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E-067 Balloon assisted Pre-operative Embolization of Hypervascular Metastatic Lesions to the Spine
  1. B Jagadeesan1,
  2. S Mortazavi2,
  3. S Moen2,
  4. A Grande3,
  5. R Tummala3
  1. 1University of Minnesota, Minneapolis, MN, USA
  2. 2Radiology, University of Minnesota, Minneapolis, MN, USA
  3. 3Neurosurgery, University of Minnesota, Minneapolis, MN, USA

Abstract

Introduction It is common to perform pre-operative embolization of metastatic lesions to the spine from hyper-vascular tumors. Typically, a microcatheter is navigated into a prominent arterial feeder to the tumor arising from a segmental artery or bronchial artery. Thereafter, particles or liquid embolic agents are injected into the tumor through the microcatheter, while taking care to avoid reflux into the proximal segmental artery or the aorta. However, occasionally, there may be a diffuse network of small arterial feeders arising from the segmental artery, which supply the tumor. None of these small arteries maybe amenable to selective catheterization, and embolization may be challenging due to the risk of reflux of embolic agent into the parent artery or aorta. Herein, we report our experience with embolising such metastatic lesions by injecting particles through a dual lumen balloon microcatheter positioned within the main segmental artery and using the inflated balloon to prevent reflux into the aorta.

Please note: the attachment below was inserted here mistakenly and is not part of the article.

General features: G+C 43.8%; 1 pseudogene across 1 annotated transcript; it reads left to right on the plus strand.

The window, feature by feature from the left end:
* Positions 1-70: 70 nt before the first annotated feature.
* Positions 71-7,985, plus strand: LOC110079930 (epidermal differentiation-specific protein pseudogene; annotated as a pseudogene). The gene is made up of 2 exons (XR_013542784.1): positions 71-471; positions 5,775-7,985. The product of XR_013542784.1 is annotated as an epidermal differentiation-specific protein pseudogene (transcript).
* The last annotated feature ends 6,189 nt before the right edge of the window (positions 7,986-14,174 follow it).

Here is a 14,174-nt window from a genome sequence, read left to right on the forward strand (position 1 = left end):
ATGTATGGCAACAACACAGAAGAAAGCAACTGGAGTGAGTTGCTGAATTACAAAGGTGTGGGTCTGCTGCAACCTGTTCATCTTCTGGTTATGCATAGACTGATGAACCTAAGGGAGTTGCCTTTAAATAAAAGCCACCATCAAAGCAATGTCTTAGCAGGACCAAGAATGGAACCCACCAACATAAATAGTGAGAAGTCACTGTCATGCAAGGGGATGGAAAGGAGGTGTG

Materials and methods We performed pre-operative embolization for hyper vascular vertebral metastases (two thoracic spine and 2 lumbar vertebrae) in a series of 3 patients (2 male and 1 female, mean age 53) with metastatic renal cell carcinoma at our institution using the 4 × 10 mm Sceptre C balloon microcatheter. In all patients, after ensuring that there was no radiculomedullary artery arising from the segmental artery supplying the tumor feeders, a 4 × 10 mm Sceptre C balloon microcatheter was navigated into the proximal aspect of the artery. The balloon was then inflated such that there was a tight seal across the origin of the artery from the aorta and embolization of the tumor was carried out with 150–300 microns PVA particles. Intermittently, the balloon was slowly deflated and DSA was carried out to assess changes in the tumor “blush”. Embolization was carried out until there was elimination of the tumor blush.

Results The Sceptre C balloon microcatheter could be successfully navigated into the parent segmental vessel and inflated proximally across the origin of the vessel in all patients. Subsequent particle embolization resulted in complete elimination of the tumor “blush” in the vertebral body in every instance. There were no adverse events such as segmental arterial dissection, balloon rupture or reflux of particles into the aorta in any patient.

Conclusion Pre-operative embolization of hypervascular spinal mestastatic lesions can be safely carried out using a balloon-assisted technique with a dual lumen balloon microcatheter when traditional selective catheterization of feeder vessels is not feasible.

Disclosures B. Jagadeesan: None. S. Mortazavi: None. S. Moen: None. A. Grande: 2; C; Covidien, Integra. R. Tummala: 2; C; Lake Regional.

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